The Social Regulations Council and Code embody a campus attitude that upholds standards of respect, integrity, and honesty. Our system of peer accountability makes us unique compared to other college campuses. In each instance we seek the best way, according to our constitution procedures, to remedy the specific conflict while also considering the interest of the student body as a whole. Conflicts typically involve students, campus employees, property, health, and safety. Council members carefully weigh all of these factors and negotiate an appropriate resolution. While there are consequences to violations, the Council hopes that these consequences have educational and instructional components so that all parties leave with a renewed commitment to campus values. As president, I conduct the hearings to ensure ethical procedures are properly followed. I serve as the liaison between the Council, administration, and any additional parties involved, and I strive to be discerning, sensitive, and approachable.
Tell us about your research for the Rhodes Institute for Regional Studies. How has your role in SRC given you insight on your project, or vice versa?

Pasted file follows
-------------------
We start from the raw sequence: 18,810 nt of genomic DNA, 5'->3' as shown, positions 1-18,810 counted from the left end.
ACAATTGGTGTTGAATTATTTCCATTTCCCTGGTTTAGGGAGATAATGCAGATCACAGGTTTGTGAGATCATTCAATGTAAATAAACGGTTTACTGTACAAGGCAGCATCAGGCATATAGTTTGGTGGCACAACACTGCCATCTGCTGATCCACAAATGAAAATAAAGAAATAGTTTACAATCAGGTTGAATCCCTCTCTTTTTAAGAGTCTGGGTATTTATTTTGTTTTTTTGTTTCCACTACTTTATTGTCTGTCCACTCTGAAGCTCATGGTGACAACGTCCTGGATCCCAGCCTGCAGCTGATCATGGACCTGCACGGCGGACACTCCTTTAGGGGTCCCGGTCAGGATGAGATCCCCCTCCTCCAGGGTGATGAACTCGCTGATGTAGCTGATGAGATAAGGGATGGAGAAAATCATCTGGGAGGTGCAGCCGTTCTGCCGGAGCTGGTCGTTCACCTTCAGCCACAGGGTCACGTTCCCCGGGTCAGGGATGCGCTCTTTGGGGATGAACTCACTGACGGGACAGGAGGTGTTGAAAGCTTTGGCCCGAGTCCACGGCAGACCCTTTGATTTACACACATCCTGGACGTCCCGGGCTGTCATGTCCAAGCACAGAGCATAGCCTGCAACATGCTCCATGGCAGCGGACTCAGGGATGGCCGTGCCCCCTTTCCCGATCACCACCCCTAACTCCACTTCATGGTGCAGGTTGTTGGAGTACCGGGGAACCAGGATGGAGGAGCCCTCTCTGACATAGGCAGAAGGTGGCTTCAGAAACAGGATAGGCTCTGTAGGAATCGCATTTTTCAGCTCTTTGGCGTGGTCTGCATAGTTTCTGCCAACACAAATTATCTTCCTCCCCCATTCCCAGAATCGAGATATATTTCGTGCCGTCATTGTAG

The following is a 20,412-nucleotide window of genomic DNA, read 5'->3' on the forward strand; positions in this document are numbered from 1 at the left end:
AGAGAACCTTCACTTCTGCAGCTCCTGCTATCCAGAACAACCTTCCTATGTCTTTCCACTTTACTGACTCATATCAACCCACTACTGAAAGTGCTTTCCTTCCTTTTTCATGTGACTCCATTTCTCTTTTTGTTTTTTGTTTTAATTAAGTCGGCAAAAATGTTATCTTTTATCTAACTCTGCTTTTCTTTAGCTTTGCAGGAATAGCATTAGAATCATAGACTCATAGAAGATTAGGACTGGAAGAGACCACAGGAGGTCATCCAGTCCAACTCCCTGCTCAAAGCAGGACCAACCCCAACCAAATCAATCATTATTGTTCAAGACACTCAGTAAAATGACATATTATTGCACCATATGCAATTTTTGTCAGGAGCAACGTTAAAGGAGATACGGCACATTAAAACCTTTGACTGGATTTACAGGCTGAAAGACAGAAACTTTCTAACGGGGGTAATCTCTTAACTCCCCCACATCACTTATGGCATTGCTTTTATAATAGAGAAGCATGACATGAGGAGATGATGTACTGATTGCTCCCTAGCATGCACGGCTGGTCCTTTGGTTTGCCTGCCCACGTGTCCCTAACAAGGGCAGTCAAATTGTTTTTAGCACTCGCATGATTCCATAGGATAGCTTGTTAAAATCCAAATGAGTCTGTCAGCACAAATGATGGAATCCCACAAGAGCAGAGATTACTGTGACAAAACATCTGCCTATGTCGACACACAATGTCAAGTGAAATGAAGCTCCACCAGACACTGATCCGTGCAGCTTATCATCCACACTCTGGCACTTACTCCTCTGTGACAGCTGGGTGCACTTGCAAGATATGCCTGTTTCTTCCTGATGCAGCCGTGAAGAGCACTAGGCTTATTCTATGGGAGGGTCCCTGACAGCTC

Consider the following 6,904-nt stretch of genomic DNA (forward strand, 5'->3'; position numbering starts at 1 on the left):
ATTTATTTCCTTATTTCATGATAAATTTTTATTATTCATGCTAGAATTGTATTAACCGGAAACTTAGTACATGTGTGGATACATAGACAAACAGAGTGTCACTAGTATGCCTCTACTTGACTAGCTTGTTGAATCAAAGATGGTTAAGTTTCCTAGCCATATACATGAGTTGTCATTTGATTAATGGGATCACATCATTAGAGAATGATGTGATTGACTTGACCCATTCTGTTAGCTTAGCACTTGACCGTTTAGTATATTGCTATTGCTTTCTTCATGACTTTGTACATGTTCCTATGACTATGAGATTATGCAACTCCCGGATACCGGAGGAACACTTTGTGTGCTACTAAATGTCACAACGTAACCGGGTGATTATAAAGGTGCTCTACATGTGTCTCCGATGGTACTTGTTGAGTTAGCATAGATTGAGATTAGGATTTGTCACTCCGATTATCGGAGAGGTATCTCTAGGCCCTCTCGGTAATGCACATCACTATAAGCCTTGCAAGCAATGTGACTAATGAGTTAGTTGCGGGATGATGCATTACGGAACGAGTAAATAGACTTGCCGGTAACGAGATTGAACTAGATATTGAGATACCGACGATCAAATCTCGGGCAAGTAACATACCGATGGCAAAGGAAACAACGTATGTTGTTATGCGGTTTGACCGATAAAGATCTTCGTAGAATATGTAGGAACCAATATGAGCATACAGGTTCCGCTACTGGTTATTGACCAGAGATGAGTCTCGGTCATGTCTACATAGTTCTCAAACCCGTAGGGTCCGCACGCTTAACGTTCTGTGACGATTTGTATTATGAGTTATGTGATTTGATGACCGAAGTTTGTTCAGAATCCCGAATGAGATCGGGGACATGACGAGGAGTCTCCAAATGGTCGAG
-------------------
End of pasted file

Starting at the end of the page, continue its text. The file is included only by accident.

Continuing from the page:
My project for the Rhodes Institute was actually sparked at my legal internship. I read an article in the Memphis Law Review that revealed that the Memphis and Shelby County Juvenile Court had violated constitutional rights. More specifically, these violations were disproportionately targeting minority youth, especially black males. This institution serves a vital role in the lives of many Memphians due to its expansive legal, judicial, and administrative capacity. My project exposes the weaknesses of the Court system and examines the social, economic, and educational factors that not only facilitate, but also perpetuate, an underlying culture of criminalization. I visited the Juvenile Court House and observed delinquency hearings and interviewed the chief magistrate. My interactions with professionals and volunteers fostered a deeper connection with the city of Memphis.
Both SRC and the Juvenile Court serve as institutions created to provide accountability and justice for the members under its jurisdiction. Although I pursued these two interests separately and independently, it has amazed me to discover the ways in which the two intersect. I believe both systems fulfill their purpose when rehabilitative, as opposed to punitive, measures are emphasized.
What are your post-graduation plans? How has your Rhodes experience influenced your aspirations?
In the long-term, I am considering law school and I hope to make this interest my career. Legal specializations range across the public and private spheres and provide plenty of diverse options. My immediate plan is more flexible. My time abroad has prompted me to consider other international avenues, such as English teaching programs. The Rhodes Institute has exposed me to the complex problems in Memphis, and I am concerned about the immediate needs in education, urban planning and economic development, and community outreach. I am grateful for the many doors Rhodes has opened for me. This supportive network has facilitated intellectual curiosity, instilled confidence, and encouraged creativity that will undoubtedly translate to any future endeavor.
Compiled by Katie Cannon ‘15